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People Who Walk This Way Are 4x More Likely to Die of COVID Says Study

You might want to pick up the pace.
FACT CHECKED BY Alek Korab
Retired couple walking in a park under quarantine during coronavirus outbreak

Since the start of the pandemic, health experts have linked increased risk of death and severe infection from COVID-19 to a number of conditions, ranging from blood type and weight to gender and age. Now, a new study published in the International Journal of Obesity has found a link between walking pace and COVID-19 mortality. Read on to find out what type of walkers are more prone to COVID death—and to ensure your health and the health of others, don't miss these Sure Signs You've Already Had Coronavirus

Those Who Walk Slow Were Found to be At Risk, Says Study

According to a team of researchers from the National Institute for Health Research (NIHR) Leicester Biomedical Research Centre led by Professor Tom Yates at the University of Leicester, slow walkers are over twice as likely to suffer a severe version of the virus and nearly four times more likely to die. Specifically, they found that those with a normal BMI who identified as slow walkers were almost 2.5 times more likely to develop severe COVID-19 and 3.75 times more likely to die from the virus than normal weight fast walkers.

"We know already that obesity and frailty are key risk factors for COVID-19 outcomes. This is the first study to show that slow walkers have a much higher risk of contracting severe COVID-19 outcomes, irrespective of their weight," Yates explained in an accompanying press release. "With the pandemic continuing to put unprecedented strain on health care services and communities, identifying individuals at greatest risk and taking preventative measures to protect them is crucial."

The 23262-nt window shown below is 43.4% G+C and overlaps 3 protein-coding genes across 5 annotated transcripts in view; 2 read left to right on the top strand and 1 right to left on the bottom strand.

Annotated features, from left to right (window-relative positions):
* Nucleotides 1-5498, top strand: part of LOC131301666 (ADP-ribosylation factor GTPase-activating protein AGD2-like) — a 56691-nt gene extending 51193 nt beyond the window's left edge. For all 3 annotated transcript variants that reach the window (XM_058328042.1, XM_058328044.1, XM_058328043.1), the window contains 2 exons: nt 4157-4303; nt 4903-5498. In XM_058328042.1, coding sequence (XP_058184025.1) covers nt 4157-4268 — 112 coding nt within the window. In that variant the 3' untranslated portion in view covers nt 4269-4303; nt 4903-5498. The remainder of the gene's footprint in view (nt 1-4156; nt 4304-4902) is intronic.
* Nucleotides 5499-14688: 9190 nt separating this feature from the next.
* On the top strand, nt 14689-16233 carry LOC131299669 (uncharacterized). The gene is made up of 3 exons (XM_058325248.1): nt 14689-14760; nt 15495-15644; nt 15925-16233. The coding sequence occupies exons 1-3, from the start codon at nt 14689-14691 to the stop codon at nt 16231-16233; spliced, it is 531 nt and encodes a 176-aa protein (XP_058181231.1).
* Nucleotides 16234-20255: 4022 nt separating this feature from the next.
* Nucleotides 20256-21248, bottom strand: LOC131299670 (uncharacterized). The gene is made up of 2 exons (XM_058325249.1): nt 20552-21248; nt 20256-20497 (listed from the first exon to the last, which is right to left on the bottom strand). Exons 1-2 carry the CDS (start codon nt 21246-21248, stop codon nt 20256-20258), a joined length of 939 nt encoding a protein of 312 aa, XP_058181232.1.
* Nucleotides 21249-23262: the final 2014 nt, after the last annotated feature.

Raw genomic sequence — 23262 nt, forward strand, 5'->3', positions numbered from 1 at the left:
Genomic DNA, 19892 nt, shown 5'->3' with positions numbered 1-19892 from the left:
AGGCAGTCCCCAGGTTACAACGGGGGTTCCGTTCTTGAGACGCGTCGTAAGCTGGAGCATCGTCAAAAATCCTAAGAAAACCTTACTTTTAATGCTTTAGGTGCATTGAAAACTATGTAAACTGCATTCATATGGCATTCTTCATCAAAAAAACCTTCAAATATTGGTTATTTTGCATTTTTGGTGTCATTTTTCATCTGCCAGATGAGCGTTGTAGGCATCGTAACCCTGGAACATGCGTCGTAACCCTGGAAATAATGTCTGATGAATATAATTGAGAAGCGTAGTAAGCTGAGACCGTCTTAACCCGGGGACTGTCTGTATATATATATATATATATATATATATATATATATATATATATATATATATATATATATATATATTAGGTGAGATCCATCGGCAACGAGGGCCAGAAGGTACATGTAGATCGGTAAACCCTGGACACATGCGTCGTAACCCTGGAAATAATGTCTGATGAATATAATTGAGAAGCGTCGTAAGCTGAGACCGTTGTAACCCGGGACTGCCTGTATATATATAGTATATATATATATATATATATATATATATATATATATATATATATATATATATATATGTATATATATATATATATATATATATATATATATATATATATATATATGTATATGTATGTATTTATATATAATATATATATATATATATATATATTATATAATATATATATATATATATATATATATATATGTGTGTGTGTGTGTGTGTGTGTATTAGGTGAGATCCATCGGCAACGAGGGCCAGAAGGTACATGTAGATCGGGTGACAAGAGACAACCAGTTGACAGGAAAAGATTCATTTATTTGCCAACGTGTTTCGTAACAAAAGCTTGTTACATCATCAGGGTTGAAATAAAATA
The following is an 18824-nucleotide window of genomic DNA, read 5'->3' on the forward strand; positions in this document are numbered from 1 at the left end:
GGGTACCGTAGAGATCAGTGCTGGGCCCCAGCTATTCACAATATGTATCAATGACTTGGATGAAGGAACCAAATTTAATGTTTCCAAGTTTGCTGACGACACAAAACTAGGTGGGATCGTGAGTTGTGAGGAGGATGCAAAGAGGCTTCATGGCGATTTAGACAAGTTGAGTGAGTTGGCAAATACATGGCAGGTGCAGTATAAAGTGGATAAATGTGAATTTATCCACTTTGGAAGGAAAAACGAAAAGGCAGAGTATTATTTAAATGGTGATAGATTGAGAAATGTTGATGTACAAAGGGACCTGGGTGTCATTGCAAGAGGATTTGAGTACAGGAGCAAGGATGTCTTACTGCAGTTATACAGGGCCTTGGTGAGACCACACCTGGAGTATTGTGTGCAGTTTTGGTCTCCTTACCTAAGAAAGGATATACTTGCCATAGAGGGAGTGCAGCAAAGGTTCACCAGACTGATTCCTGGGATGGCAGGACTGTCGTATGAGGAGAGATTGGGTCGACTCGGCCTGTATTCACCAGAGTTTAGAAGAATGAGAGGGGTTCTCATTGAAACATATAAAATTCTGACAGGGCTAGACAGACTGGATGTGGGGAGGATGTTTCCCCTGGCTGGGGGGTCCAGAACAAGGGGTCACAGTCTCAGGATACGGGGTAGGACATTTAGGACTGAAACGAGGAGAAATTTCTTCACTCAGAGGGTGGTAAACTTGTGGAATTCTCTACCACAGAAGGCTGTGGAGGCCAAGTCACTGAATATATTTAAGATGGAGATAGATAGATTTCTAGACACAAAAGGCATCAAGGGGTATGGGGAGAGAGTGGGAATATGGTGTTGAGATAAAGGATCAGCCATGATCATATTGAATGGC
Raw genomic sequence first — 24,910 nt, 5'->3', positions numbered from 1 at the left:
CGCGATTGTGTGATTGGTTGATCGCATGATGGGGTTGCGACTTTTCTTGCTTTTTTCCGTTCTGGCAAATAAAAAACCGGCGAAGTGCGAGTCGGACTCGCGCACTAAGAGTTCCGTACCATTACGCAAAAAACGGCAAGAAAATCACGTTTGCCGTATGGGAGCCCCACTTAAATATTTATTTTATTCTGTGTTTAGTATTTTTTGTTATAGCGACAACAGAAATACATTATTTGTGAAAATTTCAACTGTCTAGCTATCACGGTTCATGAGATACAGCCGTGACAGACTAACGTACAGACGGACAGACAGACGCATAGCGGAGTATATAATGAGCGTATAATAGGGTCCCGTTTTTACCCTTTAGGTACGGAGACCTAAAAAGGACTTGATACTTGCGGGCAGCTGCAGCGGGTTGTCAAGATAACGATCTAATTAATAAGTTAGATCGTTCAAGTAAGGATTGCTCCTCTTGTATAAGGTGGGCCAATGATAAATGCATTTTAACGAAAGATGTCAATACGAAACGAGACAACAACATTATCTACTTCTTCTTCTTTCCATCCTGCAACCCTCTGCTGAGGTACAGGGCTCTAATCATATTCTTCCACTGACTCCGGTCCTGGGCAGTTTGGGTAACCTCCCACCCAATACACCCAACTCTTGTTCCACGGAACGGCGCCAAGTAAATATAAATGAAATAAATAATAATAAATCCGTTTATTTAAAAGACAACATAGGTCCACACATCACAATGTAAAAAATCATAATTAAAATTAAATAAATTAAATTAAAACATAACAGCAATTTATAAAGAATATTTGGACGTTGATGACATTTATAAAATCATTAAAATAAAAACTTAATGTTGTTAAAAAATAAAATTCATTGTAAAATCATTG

They also found that slow walkers of normal weight were more at risk for both severe infection and death than fast walkers with obesity. Risk was uniformly high with slow walkers of a normal rate and those with obesity.

"Fast walkers have been shown to generally have good cardiovascular and heart health, making them more resilient to external stressors, including viral infection but this hypothesis has not yet been established for infectious disease," Yates explained. "Whilst large routine database studies have reported the association of obesity and fragility with COVID-19 outcomes, routine clinical databases do not currently have data on measures of physical function or fitness. It is my view that ongoing public health and research surveillance studies should consider incorporating simple measures of physical fitness such as self-reported walking pace in addition to BMI, as potential risk predictors of COVID-19 outcomes that could ultimately enable better prevention methods that save lives."

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How to Stay Safe During This Pandemic

So follow the public health fundamentals and help end this pandemic, no matter where you live—wear a face mask that fits snugly and is double layered, don't travel, social distance, avoid large crowds, don't go indoors with people you're not sheltering with (especially in bars), practice good hand hygiene, get vaccinated when it becomes available to you, and to protect your life and the lives of others, don't visit any of these 35 Places You're Most Likely to Catch COVID.